Dr. Raymond M. Soneira of DisplayMate summarizes the iPhone 7’s new, wide-gamut LCD panel (capitalization his):
The display on the iPhone 7 is a Truly Impressive Top Performing Display and a major upgrade and enhancement to the display on the iPhone 6. It is by far the best performing mobile LCD display that we have ever tested, and it breaks many display performance records.
Just count the number of superlatives in this review. Soneira is a notoriously tough data-driven reviewer, but his commentary on the iPhone 7’s display is effusive.
The next major iPhone redesign is rumoured to include a change to an OLED display. Soneira addresses this:
LCDs are a great cutting edge high performance display technology for Tablets to TVs, but for handheld Smartphones, OLED displays provide a number of significant advantages over LCDs including: being much thinner, much lighter, with a much smaller bezel providing a near rimless design, they can be made flexible and into curved screens, plus they have a very fast response time, better viewing angles, and an always-on display mode. Many of the OLED performance advantages result from the fact that every single sub-pixel in an OLED display is individually directly powered, which results in better color accuracy, image contrast accuracy, and screen uniformity.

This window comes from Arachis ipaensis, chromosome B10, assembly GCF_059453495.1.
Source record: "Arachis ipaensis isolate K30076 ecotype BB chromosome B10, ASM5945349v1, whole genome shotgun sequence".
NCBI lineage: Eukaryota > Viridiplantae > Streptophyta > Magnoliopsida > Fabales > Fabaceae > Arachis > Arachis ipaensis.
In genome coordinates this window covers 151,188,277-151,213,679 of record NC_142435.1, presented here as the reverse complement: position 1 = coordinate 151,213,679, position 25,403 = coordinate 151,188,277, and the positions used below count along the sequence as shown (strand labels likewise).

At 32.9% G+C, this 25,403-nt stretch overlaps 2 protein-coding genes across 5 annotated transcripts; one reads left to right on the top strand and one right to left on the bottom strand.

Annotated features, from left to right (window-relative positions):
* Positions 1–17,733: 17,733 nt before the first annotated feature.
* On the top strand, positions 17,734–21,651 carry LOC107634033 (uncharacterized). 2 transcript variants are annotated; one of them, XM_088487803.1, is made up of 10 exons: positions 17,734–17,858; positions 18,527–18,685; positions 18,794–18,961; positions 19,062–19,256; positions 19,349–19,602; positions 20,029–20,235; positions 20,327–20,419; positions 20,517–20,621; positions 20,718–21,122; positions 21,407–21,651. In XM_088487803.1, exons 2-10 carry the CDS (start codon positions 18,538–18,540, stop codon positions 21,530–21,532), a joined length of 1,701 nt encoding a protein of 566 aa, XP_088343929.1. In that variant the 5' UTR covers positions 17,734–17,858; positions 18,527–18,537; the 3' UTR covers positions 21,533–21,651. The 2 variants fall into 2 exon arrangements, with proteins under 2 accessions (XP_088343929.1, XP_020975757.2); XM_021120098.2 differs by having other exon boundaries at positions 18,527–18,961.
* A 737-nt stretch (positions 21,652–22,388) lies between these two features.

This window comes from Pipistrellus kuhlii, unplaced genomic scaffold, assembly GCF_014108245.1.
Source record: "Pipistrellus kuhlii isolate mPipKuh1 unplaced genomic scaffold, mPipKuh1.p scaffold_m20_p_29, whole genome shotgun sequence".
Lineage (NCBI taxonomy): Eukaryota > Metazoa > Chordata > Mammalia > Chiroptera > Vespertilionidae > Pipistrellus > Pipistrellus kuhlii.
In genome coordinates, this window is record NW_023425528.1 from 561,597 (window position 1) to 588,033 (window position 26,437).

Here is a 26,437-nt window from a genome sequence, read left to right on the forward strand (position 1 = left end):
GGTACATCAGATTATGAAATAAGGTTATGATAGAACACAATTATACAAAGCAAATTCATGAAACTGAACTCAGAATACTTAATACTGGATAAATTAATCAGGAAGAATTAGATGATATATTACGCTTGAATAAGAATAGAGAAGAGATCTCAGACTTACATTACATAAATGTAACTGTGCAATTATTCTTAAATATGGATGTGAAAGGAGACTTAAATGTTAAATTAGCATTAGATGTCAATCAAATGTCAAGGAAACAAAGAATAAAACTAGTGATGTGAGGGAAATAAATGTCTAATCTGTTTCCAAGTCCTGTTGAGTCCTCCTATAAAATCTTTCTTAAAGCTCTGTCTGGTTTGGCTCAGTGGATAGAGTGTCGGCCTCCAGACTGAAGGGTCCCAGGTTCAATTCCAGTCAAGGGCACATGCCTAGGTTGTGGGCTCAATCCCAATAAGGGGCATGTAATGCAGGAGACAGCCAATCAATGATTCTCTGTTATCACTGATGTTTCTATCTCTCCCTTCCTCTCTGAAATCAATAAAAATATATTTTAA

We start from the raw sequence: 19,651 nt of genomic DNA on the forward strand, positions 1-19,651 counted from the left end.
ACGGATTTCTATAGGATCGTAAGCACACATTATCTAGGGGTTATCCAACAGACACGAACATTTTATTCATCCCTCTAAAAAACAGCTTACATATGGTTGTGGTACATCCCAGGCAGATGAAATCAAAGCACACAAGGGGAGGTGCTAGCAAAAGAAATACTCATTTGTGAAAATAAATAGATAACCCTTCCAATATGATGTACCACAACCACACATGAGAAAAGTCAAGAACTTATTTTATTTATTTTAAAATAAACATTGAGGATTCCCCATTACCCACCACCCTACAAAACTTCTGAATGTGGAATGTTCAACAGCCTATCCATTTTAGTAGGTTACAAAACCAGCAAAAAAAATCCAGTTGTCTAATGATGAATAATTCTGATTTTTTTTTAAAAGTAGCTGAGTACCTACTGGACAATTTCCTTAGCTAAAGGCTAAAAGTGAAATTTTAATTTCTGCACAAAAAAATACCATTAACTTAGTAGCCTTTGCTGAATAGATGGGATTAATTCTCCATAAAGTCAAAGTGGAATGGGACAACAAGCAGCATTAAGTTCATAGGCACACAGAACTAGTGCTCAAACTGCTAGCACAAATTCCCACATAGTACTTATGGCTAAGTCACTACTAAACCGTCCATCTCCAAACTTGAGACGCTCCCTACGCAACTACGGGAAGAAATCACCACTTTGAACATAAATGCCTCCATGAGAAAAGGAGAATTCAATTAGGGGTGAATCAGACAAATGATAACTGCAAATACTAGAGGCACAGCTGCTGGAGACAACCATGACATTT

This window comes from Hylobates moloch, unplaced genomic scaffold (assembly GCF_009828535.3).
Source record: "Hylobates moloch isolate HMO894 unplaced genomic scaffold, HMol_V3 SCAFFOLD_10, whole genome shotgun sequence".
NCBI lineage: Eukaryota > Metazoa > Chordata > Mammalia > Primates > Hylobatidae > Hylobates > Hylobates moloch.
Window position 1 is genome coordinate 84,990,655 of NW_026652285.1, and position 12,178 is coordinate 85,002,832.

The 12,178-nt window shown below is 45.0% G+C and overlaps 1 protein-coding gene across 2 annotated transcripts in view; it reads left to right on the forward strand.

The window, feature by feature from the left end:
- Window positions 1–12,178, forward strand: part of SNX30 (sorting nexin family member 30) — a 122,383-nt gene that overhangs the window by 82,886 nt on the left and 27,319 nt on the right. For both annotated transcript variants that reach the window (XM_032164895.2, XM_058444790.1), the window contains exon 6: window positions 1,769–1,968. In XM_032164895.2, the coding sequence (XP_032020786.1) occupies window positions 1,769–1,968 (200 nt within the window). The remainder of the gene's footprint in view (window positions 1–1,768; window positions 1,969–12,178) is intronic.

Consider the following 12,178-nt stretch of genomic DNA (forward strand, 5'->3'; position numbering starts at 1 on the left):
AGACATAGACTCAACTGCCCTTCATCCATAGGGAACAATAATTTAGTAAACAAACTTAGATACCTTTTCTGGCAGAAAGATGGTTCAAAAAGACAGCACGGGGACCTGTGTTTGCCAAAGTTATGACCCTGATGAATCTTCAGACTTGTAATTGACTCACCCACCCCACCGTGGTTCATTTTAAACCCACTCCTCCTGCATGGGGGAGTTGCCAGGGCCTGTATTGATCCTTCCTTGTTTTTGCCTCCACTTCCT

With only the super-saturated displays of Samsung and LG smartphones as reference points, I didn’t think that OLEDs could be calibrated to the accuracy of an LCD. But, after seeing that my Apple Watch is a near-perfect match for the colour profile in my iPhone, I have hope that a hypothetical OLED-equipped iPhone will be as accurate and clear as the LCD reviewed here. I still don’t think greys are quite perfect on my Watch, but they’re close. There are few companies that calibrate displays the way Apple does, and there’s nobody else doing it at their scale and across their entire product line.